With just six episodes left to air (and one left to shoot), 30 Rock nears its end.
In post-Palin times, it is neither original nor rare to hear people – particularly women – proclaim love for Tina Fey. We’ve accepted, embraced, and even poeticized her brand of comedy. It must be every comic’s dream to define her culture’s vernacular – Fey’s style now resides in our American library of humor.
I didn’t watch SNL growing up, so my introduction to Fey was not Weekend Update. Rather, I came to know of her through promotional rounds for Mean Girls in 2004. As an aspiring writer myself, I was surprised that press coverage for Mean Girls focused as much on screenwriter Tina Fey as it did on Lindsay Lohan. Odder still, Fey’s promotional interviews were quirky and deeply – sometimes defiantly – funny, standing in stark contrast to those recycled antics of celebrity. She was polite, but had real edge. She didn’t look like a star – rather, she seemed perplexed by, and rightfully suspicious of, the spotlight. Authentic.
I grew up in search of authentic female oddities in mainstream culture – to reflect the humor, genius and strength of real women I knew in my own life. I looked for that elusive female comic who was sidekick to no one, who stood toe-to-toe with the boys and stood on merits of her comedy alone. Sadly, no one steered me in the direction of Mary Tyler Moore, Gilda Radner or Elaine May – growing up in the 90s meant that the most accessibly funny women on television were Rachel, Phoebe and Monica. (Others – like Karen on Will & Grace – were raucously funny, but painted as either oversexed or unfuckable.) Female-driven comedies in film were romantic comedies – of their leads, only Sandra Bullock could claim to straddle that line between actress and comedienne. Those were lean years. By 2003, I would’ve settled for Amanda Bynes. (Don’t ask. I still can’t.)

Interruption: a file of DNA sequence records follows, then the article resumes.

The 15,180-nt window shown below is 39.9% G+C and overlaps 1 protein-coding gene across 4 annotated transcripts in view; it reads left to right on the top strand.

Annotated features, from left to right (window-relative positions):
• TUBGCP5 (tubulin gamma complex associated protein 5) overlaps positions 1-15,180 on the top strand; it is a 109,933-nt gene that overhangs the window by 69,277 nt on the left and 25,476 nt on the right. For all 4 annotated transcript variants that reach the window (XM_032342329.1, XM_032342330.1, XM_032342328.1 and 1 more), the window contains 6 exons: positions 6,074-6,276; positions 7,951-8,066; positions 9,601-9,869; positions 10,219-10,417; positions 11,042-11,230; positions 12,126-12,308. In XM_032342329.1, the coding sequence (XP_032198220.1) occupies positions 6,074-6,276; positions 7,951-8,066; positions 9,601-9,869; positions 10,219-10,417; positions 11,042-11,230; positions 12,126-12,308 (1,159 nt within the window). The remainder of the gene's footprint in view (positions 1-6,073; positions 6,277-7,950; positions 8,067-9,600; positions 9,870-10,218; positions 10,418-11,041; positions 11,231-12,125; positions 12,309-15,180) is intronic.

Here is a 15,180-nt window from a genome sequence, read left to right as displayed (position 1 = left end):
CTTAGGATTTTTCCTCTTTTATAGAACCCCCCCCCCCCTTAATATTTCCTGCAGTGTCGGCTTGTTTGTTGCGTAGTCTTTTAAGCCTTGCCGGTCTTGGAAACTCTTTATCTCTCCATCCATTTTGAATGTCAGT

These examples don’t illustrate that women aren’t funny. Rather, they reflect cultural appetites of the time, which placed greater value on women as romantic leads than as comic voices. I concede that this is still true, that we still instinctively prize the next Julia Roberts over the next Lucille Ball. But what’s changed is that we have comedies like 30 Rock, and pioneers like Tina Fey. And, though her show never reached ratings gold as I – and I’m sure she – hoped it would, it’s nonetheless syndicated an entirely new oddity: Liz Fucking Lemon, whose romantic life will never command as much attention as her comic relief. This woman put an entire sandwich in her face before chasing after a boy. After nearly seven years, I remember Liz’s antics far more than I recall her romantics. And, as her wedding this week proved, no moment in her life can be bigger than her personality.
Yet, Liz Lemon is a believable romantic lead. Her only two viable romances were with Floyd (Jason Sudeikis) and Criss (James Marsden), and we rooted for her happiness where happiness could be found. But the series never postulated Liz’s happiness on the men in her life. “She’s fuckable,” the show seems to say, “but that’s not the point.” Onwards!
The thing I love most about 30 Rock is that every episode is an experiment – some work, some don’t. Heck, there are whole seasons (cough Season 4 cough) that don’t work at all. But Fey’s comedy protects no one – the one sacred thing about this show is that nothing stays sacred. No one is above ridicule, and nothing deserves to be taken seriously. Occasionally, 30 Rock fails to be snarky enough, but comedy is an ever delicate balance. This show has created enough classics that I trust its clunks come also from trial by fire. Daring can’t always be rewarded with success, but on this show, it usually is.
Fey just signed on to develop more shows for Universal; I’m glad, but not ready to think about that just yet. It will be hard to leave Liz Lemon behind, no matter what other great anti-heroines Fey has in store for us. 30 Rock and Liz Lemon took me through my early twenties, from girlhood to womanhood. There’s a piece of my adolescence in there – I discovered this series when I was twenty and in search of a sense of humor. It shaped me, and continues to live in some part of who I am. How lucky am I to have grown up with – and through – our Lizbean?
30 Rock is entirely its own, and remains a rarity. In some ways, I think it comes before its time – that many who claim to enjoy it are probably more mesmerized by Fey’s stardom than they are by her show’s wonderland of weirdness. The few of us who cling to 30 Rock as a cultural mecca are probably desperate weirdos (myself certainly included) who have waited decades for a show like this to manifest on our screens. On behalf of these weirdos, and on behalf of generations who will come to deeply appreciate (and shamelessly reap from) your show:
Thanks, Tina. From one cultural outsider to another: Nerds! Blerg. Shut it down.